Pornography
    The Savior Desires to Forgive and Heal the Wounds of Pornography
    Footnotes
    Theme

    “The Savior Desires to Forgive and Heal the Wounds of Pornography,” Help for Parents (2019)

    “The Savior Desires to Forgive and Heal the Wounds of Pornography,” Help for Parents

    Folded hands

    The Savior Desires to Forgive and Heal the Wounds of Pornography

    “If you are caught in Satan’s trap of pornography, remember how merciful our beloved Savior is. Do you realize how deeply the Lord loves and cherishes you, even now? Our Savior has the power to cleanse and heal you” (Linda S. Reeves, “Protection from Pornography—a Christ-Focused Home,” Ensign or Liahona, May 2014, 15).

    “But if ye will turn to the Lord with full purpose of heart, and put your trust in him, and serve him with all diligence of mind, if ye do this, he will, according to his own will and pleasure, deliver you out of bondage” (Mosiah 7:33).

    While accidental exposure to pornography is not a sin, seeking out and repeatedly viewing pornography is. Sexuality is a divine gift from God that helps us connect with our spouse and create families. Satan uses pornography to corrupt and distort the sacredness of physical intimacy. Continued viewing of pornography can easily become a habit or an addiction that physically alters the brain, making it very difficult to quit. But it is never too late to change with the help and power of Jesus Christ. The Lord is merciful, and He will always provide a path to escape. That is His nature and His mission.

    For those who are struggling to overcome this habit, the first, most important step is to break the secrecy by telling someone you trust. You do not need to face this challenge alone. Indeed, it may be impossible for you to overcome this habit without help. Talk to God about your struggles in prayer. The Savior can help you gain confidence and find a way to reach out to a family member, your bishop, a trusted friend, and, if appropriate, others who can provide support and professional help.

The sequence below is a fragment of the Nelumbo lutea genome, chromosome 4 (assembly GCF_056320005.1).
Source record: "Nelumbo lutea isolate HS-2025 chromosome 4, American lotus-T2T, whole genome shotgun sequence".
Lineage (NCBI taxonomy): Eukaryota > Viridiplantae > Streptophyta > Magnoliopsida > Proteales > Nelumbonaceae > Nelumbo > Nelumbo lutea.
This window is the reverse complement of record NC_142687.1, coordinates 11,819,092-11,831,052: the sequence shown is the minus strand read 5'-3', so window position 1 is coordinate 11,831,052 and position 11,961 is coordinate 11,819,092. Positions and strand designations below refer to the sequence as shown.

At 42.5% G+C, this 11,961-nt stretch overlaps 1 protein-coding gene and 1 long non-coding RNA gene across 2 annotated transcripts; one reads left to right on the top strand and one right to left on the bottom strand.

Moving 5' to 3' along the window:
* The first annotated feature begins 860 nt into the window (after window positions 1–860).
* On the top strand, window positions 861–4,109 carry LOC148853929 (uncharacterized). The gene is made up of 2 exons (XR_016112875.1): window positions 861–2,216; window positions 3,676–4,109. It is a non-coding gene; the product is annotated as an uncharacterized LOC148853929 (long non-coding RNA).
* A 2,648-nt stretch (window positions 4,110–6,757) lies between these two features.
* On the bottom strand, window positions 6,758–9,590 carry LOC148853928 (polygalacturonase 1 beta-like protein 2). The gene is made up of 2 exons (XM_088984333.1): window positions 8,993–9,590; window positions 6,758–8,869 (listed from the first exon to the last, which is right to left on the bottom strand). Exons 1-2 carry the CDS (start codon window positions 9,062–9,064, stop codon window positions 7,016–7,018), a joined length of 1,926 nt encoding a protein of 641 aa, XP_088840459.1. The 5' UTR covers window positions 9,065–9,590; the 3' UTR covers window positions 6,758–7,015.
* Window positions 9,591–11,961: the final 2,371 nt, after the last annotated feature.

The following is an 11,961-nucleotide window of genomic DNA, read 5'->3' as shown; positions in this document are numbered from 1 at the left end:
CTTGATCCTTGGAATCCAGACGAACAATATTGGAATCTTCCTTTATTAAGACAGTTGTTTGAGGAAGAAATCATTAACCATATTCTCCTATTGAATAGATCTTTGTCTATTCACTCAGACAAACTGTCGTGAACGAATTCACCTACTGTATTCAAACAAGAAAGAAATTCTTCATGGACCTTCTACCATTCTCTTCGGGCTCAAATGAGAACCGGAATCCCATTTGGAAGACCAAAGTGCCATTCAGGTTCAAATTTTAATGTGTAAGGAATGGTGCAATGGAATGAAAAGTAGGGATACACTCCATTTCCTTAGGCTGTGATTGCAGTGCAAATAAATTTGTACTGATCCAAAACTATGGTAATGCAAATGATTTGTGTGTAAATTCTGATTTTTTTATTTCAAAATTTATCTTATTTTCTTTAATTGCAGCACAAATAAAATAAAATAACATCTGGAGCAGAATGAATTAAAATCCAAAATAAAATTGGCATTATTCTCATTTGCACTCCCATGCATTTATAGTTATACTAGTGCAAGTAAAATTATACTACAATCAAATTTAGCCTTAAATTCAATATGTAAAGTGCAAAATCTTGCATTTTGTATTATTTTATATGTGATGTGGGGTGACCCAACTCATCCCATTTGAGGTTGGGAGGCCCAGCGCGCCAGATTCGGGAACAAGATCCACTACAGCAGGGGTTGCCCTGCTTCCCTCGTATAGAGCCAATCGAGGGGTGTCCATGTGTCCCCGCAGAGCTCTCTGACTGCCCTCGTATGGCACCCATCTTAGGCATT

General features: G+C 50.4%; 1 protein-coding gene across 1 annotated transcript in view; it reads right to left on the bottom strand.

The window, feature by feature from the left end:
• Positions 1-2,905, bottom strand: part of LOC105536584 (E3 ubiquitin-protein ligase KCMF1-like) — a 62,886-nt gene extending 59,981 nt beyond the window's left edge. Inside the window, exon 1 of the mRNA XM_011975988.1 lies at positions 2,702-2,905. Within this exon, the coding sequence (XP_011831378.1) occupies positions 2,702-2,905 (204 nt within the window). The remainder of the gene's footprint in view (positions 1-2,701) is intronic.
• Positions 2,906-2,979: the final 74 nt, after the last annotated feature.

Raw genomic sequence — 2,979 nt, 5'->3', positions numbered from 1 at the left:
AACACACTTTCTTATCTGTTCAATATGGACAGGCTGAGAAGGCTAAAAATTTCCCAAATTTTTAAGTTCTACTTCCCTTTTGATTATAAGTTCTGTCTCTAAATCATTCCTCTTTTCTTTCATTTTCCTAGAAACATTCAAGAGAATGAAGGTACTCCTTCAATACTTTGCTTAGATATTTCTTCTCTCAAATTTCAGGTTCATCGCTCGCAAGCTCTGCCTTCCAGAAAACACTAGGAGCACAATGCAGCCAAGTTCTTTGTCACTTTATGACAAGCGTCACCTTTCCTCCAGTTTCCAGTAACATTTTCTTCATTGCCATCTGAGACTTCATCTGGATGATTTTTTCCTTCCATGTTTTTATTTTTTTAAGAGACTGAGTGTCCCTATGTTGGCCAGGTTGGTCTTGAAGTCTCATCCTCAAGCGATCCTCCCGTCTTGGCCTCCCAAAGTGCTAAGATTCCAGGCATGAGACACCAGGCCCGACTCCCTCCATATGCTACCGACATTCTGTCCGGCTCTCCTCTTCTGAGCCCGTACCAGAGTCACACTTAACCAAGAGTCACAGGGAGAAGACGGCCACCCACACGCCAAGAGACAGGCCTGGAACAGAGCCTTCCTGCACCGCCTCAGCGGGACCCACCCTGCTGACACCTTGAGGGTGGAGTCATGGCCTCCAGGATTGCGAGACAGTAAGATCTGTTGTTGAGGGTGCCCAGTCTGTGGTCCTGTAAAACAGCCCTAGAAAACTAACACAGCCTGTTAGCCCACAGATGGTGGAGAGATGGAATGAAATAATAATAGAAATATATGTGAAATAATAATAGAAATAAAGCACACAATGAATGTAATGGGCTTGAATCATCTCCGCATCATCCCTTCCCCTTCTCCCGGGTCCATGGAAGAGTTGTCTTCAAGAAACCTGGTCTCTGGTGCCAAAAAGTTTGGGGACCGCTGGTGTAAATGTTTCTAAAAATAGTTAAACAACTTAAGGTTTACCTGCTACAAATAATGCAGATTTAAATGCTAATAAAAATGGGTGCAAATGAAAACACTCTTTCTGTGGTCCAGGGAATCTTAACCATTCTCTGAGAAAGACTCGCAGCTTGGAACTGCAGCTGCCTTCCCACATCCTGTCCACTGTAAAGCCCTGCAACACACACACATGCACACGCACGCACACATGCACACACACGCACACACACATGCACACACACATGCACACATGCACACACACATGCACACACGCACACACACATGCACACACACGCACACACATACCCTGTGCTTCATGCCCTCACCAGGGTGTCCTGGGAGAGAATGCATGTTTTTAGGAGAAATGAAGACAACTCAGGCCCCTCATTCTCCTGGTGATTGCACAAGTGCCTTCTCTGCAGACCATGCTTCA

Prepare Spiritually

    The following scriptures and resources can help you deepen your knowledge of the doctrine related to this topic. As you study, consider ways to share the doctrine with your children.

    Scriptures:

    Conference talks and magazine articles:

    Other resources:

    For more materials to use in teaching children, see “Repentance” in Resources for Teaching Children, ChurchofJesusChrist.org.

    Introduce the Doctrine

    Choose from these ideas or think of your own to introduce the doctrine of Jesus Christ’s mercy and love.

    • Invite your family to remember a time that they forgave someone. Why did they forgive? How did they feel when they forgave? How did the person feel when he or she was forgiven? Compare this experience to the love of God and His desire to forgive and heal us. What questions does your family have about repenting and being forgiven?